Categories: 1968 births2007 deaths24 Hours of Le Mans driversAviators killed in aviation accidents or incidents in ScotlandBritish Touring Car Championship driversMembers of the Order of the British EmpireScottish aviatorsScottish rally driversScottish racing driversScottish Sports Hall of Fame inducteesScottish expatriates in MonacoSegrave Trophy recipientsVictims of helicopter accidents or incidentsScottish Rally ChampionshipWorld Rally ChampionsWorld Rally Championship driversWorld Rally Championship peopleX Games athletesFatal accident inquiriesPorsche Supercup driversSportspeople from LanarkPeople educated at Lanark Grammar SchoolASCAR driversPorsche Carrera Cup GB drivers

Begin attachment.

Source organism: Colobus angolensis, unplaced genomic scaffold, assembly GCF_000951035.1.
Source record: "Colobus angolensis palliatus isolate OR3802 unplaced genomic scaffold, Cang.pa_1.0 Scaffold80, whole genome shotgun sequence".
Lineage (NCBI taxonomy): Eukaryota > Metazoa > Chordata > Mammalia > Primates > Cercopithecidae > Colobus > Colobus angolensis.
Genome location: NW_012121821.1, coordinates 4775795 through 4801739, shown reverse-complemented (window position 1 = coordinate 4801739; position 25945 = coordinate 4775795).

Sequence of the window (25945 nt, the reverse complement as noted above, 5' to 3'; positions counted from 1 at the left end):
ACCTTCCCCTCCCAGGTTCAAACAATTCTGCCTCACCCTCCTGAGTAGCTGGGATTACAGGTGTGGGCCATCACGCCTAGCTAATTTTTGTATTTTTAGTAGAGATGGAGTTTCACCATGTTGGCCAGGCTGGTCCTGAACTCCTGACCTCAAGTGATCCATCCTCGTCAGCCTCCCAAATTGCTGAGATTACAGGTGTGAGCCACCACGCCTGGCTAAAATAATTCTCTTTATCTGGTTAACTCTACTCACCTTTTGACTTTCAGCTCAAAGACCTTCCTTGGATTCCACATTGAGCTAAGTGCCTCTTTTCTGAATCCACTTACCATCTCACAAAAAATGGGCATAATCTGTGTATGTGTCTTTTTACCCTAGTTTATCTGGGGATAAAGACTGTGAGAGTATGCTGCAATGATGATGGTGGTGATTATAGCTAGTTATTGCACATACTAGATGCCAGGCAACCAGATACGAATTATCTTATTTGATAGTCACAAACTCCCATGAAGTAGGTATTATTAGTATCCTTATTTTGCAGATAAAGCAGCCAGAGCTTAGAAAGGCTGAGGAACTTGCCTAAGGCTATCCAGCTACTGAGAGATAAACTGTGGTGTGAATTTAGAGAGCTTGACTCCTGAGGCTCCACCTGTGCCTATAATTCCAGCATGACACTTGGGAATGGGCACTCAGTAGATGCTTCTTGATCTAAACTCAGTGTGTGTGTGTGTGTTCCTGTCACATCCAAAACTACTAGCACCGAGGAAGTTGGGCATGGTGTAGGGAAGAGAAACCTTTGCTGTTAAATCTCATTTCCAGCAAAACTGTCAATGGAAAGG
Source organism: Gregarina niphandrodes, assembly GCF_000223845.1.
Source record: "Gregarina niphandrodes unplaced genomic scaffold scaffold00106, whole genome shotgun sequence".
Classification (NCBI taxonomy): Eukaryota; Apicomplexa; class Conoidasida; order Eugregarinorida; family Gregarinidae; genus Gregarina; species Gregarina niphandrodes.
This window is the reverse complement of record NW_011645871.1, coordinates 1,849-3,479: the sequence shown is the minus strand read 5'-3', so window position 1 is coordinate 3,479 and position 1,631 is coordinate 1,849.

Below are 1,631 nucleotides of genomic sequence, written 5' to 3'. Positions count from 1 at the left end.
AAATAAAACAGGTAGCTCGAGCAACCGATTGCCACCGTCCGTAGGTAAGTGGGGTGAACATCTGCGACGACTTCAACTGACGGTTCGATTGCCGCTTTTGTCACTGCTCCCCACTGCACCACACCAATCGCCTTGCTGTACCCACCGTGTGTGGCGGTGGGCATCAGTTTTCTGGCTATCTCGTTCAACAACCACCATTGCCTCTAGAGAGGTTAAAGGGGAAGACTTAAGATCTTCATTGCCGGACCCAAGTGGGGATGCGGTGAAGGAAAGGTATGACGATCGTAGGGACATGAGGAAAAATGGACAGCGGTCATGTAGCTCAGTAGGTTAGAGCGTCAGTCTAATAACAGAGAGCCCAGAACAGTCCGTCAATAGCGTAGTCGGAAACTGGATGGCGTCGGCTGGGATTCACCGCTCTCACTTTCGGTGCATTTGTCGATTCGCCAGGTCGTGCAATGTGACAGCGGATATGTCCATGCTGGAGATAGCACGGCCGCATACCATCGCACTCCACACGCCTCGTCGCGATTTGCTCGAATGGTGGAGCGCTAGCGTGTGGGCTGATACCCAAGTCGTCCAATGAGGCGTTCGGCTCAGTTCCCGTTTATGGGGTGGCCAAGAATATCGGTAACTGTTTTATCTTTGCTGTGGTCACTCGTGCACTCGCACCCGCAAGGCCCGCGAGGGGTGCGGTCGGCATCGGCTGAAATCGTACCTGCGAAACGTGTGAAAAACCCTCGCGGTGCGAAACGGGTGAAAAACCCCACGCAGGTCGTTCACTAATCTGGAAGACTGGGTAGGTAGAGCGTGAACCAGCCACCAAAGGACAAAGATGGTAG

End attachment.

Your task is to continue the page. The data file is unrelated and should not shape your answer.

For 2003, McRae signed for Citroën, a team of winning pedigree due to its successes of the previous year with young Frenchman Sébastien Loeb but otherwise undertaking its first complete campaign at World Rally Championship level. McRae's second-place finish on his début in Monte Carlo alongside Loeb and Carlos Sainz whom, aboard the Xsara WRC, helped complete a 1–2–3 finish, transpired to be the finest result he would achieve for the team, for the season was to end with seventh in the drivers' championship, with no victories. Rule changes that were to be brought in for the 2004 season changed the previous practice of having three nominated points-scorers within a team to two. With Loeb partway through a multiple year contract, this meant the Citroën factory team, under Guy Frequelin's leadership, were forced to choose between dropping McRae or Sainz. With Sainz being the more successful of the two during the 2003 season, it was McRae who had to look elsewhere for 2004.[17] David Richards, McRae's former boss at Subaru, who had by now taken over WRC's commercial rights holders ISC and worried that the loss of a character like McRae would damage his ability to market the sport, set about trying to help McRae find a drive for 2004.[18] McRae was unable to find a team, and for the first time in over ten years he would not be competing in the World Rally Championship.